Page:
U.S. President Donald Trump announced, on Thursday, June 1st, that “We’re getting out” of the global agreement on limiting the amount of greenhouse gases pouring into the Earth’s atmosphere. Trump’s predecessor, Barack Obama, had described the agreement (which he had signed), by saying of it: “I believe the Paris agreement can be a turning point for our planet. It’s the biggest single step the world has ever taken toward combating global climate change.” Trump doesn’t place a high priority on the issue, and he says that to adhere to the agreement would hurt America’s economy, which he obviously cares about much more than he does about the planet’s climate.
According to the vast majority of climate-scientists, there will be no way to avoid this planet’s climate-burnout unless the promises of the Paris Climate Agreement are kept. It therefore needs the support of the world’s second-biggest national emitter of greenhouse gases; it needs U.S. President Trump’s support. The world’s biggest emitter, China, is unwavering in its commitment to the agreement. So too is virtually the entire planet — except the U.S.
In 1992, the United Nations Framework Convention on Climate Change was approved by the U.S. Senate, and as a consequence of that, no new legislation is required in order for the U.S. to participate in this Agreement, which has since become a part of that Framework Agreement.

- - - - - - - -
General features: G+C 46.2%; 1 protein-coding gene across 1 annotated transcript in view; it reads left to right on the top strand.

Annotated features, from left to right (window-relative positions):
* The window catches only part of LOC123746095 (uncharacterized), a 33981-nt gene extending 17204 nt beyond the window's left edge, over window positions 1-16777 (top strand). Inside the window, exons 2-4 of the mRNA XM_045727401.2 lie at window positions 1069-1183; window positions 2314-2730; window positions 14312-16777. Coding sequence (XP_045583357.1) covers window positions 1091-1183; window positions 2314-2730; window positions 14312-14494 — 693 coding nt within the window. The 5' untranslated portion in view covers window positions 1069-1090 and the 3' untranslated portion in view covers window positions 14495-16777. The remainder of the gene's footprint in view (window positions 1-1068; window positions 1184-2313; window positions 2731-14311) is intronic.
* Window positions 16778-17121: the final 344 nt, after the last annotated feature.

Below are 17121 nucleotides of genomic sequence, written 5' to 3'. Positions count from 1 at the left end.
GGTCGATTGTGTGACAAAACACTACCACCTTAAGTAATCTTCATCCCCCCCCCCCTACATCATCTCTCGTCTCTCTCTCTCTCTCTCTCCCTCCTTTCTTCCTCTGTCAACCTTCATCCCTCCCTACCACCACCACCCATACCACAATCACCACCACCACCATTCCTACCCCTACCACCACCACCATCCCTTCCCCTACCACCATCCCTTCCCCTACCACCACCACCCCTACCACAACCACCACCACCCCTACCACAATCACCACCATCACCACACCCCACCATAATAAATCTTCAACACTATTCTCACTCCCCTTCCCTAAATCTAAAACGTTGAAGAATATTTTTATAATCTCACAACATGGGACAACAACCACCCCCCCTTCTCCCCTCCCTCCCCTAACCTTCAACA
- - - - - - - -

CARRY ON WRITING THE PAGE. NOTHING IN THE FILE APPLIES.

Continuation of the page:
The only other gigantic national contributor to global warming gases (20.09% of the total), China, signed the Agreement on 22 April 2016, and is not threatening at all to back out. The United States, the second-biggest emitter, accounts for 17.89% of the total, and likewise signed on that date. But President Trump is withdrawing the U.S. That, however, could lead ultimately to the collapse of the participation of the other 194 countries, maybe even of China’s participation — unravel and destroy the entire global effort to save this planet (from its humans, who thus are obligated to do what we can to reverse our destruction of the planet).
Any intelligent person knows that abandoning this agreement wouldn’t merely be an insult to those other 194 nations; it would also be an insult to our planet. Our grandchildren should hate us if we do that. Unless this nation quickly reverses the course that Trump has chosen, they will hate us for it.
Therefore, I propose a global boycott against the U.S. aristocracy, the U.S. billionaires who control U.S.-based international corporations (the people who control the U.S. government). The way to do this would be for an international conference to be held, under U.N. auspices, in order to determine which U.S.-based international corporations are to be boycotted in the first phase, which will be be added in the second phase if need be, etc.; until the U.S. government complies with its global obligation and rejoins the Paris Agreement and is monitored strictly for its compliance with that commitment. If the U.S. then vetoes such a resolution at the U.N. Security Council — since this matter has already been officially recognized by the U.S. government as being crucial to international security — then yet an additional phase of the boycott should kick in, until the U.S. aristocracy buckles.
The alternative to such a boycott will be planetary burnout. Which of the two alternatives is preferable? Is the answer to this question not clear?
In any event, the alleged reason why Trump decided to end U.S. cooperation with the rest of the world on this, was: